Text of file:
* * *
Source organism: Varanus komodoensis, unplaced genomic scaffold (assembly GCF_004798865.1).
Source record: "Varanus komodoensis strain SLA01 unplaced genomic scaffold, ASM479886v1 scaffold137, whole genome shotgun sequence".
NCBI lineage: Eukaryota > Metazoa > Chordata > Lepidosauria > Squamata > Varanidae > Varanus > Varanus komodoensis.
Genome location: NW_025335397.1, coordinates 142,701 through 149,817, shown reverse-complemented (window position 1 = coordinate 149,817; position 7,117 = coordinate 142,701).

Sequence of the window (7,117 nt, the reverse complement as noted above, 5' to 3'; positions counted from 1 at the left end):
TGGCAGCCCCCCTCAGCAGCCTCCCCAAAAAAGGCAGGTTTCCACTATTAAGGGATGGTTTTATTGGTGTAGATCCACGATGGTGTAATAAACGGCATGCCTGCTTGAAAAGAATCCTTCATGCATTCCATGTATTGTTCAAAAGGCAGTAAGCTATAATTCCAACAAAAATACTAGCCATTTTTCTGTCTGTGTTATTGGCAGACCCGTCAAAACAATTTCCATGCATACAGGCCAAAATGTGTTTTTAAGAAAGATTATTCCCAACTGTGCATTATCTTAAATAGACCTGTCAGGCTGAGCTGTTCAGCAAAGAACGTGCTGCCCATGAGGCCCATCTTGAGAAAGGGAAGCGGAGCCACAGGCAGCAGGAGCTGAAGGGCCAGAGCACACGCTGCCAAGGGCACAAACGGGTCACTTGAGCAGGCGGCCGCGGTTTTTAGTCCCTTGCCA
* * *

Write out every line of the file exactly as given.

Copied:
Source organism: Varanus komodoensis, unplaced genomic scaffold (assembly GCF_004798865.1).
Source record: "Varanus komodoensis strain SLA01 unplaced genomic scaffold, ASM479886v1 scaffold137, whole genome shotgun sequence".
NCBI lineage: Eukaryota > Metazoa > Chordata > Lepidosauria > Squamata > Varanidae > Varanus > Varanus komodoensis.
Genome location: NW_025335397.1, coordinates 142,701 through 149,817, shown reverse-complemented (window position 1 = coordinate 149,817; position 7,117 = coordinate 142,701).

Sequence of the window (7,117 nt, the reverse complement as noted above, 5' to 3'; positions counted from 1 at the left end):
TGGCAGCCCCCCTCAGCAGCCTCCCCAAAAAAGGCAGGTTTCCACTATTAAGGGATGGTTTTATTGGTGTAGATCCACGATGGTGTAATAAACGGCATGCCTGCTTGAAAAGAATCCTTCATGCATTCCATGTATTGTTCAAAAGGCAGTAAGCTATAATTCCAACAAAAATACTAGCCATTTTTCTGTCTGTGTTATTGGCAGACCCGTCAAAACAATTTCCATGCATACAGGCCAAAATGTGTTTTTAAGAAAGATTATTCCCAACTGTGCATTATCTTAAATAGACCTGTCAGGCTGAGCTGTTCAGCAAAGAACGTGCTGCCCATGAGGCCCATCTTGAGAAAGGGAAGCGGAGCCACAGGCAGCAGGAGCTGAAGGGCCAGAGCACACGCTGCCAAGGGCACAAACGGGTCACTTGAGCAGGCGGCCGCGGTTTTTAGTCCCTTGCCA